At the Pacific Northwest Seismic Network, seismologist Renate Hartog is helping to develop a prototype Cascadia Earthquake Early Warning system.

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Renate Hartog

What do you do? I am a seismologist staff member at the Pacific Northwest Seismic Network, located at the University of Washington in Seattle. We monitor Washington and Oregon for earthquakes and volcanic activity, and we operate a large network of seismic sensors and other equipment to do so. The seismic data are sent to our lab where they are continuously processed by computers and any detections are reviewed by people.

How did you get started in that field? After [getting] an undergraduate [degree] in geophysics in the Netherlands, I went to graduate school in California, where I got a Ph.D. in earth sciences. I used to study the structure of the earth using recordings of seismic waves, but I prefer my current, much more applied, job.

What’s a typical day like? On a typical day, I sit behind my computer in our windowless office. I might have a conference call or a meeting, and people walk in to ask questions or discuss different options to solve a problem. I configure software and I write computer programs to analyze our data. Once in a blue moon I can be found outside at one of our seismic stations, but usually our technicians do not need the extra hand.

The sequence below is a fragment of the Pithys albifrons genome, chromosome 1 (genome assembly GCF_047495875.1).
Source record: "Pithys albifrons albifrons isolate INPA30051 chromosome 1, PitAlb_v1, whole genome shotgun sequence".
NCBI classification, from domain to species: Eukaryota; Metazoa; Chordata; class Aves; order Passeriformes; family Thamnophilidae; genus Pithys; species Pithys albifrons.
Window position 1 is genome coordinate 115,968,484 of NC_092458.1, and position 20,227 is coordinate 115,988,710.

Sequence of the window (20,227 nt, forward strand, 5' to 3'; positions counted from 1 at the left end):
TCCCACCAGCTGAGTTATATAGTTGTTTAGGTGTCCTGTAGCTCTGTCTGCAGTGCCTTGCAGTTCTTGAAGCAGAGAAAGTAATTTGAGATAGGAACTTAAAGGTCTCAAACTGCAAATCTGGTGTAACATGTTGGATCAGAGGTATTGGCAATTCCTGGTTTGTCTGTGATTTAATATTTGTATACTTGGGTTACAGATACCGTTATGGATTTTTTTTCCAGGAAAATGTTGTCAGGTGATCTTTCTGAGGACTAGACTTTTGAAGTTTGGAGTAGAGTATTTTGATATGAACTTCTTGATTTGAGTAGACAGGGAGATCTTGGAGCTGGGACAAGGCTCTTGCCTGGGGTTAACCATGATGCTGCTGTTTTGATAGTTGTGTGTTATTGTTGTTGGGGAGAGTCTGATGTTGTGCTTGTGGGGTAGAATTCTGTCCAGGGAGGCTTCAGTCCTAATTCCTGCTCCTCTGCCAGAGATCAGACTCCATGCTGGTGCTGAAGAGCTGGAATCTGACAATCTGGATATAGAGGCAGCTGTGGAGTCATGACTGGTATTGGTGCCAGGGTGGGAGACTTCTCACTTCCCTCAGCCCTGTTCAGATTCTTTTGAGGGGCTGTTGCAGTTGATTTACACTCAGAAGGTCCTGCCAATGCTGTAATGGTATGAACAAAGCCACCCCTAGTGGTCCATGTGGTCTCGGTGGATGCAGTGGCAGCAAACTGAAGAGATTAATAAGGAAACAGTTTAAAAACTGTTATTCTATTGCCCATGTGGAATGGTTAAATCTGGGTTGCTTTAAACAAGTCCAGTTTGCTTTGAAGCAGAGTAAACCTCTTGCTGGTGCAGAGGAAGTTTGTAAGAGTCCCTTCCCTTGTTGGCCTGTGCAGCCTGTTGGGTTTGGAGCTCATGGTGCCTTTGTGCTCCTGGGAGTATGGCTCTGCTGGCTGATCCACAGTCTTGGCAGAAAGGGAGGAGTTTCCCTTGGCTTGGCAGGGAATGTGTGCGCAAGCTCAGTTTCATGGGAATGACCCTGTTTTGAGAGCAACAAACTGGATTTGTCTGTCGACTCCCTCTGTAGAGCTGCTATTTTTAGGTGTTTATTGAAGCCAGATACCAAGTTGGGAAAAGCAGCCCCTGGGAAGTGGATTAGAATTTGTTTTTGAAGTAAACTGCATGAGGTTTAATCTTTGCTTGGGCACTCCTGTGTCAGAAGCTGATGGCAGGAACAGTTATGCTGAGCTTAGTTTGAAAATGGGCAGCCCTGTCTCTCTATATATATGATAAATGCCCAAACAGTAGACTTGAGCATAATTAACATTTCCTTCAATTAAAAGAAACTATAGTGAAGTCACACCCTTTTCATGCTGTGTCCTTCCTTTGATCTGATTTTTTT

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What’s the best part of the job? The best part of my job is that there are always new challenges to be solved. For example, together with colleagues in California, we are developing a prototype Cascadia Earthquake Early Warning system, which presents a myriad of technical challenges.

What surprises people about your work? I would guess that it surprises people how ordinary my work is and how computer-tech heavy it is.

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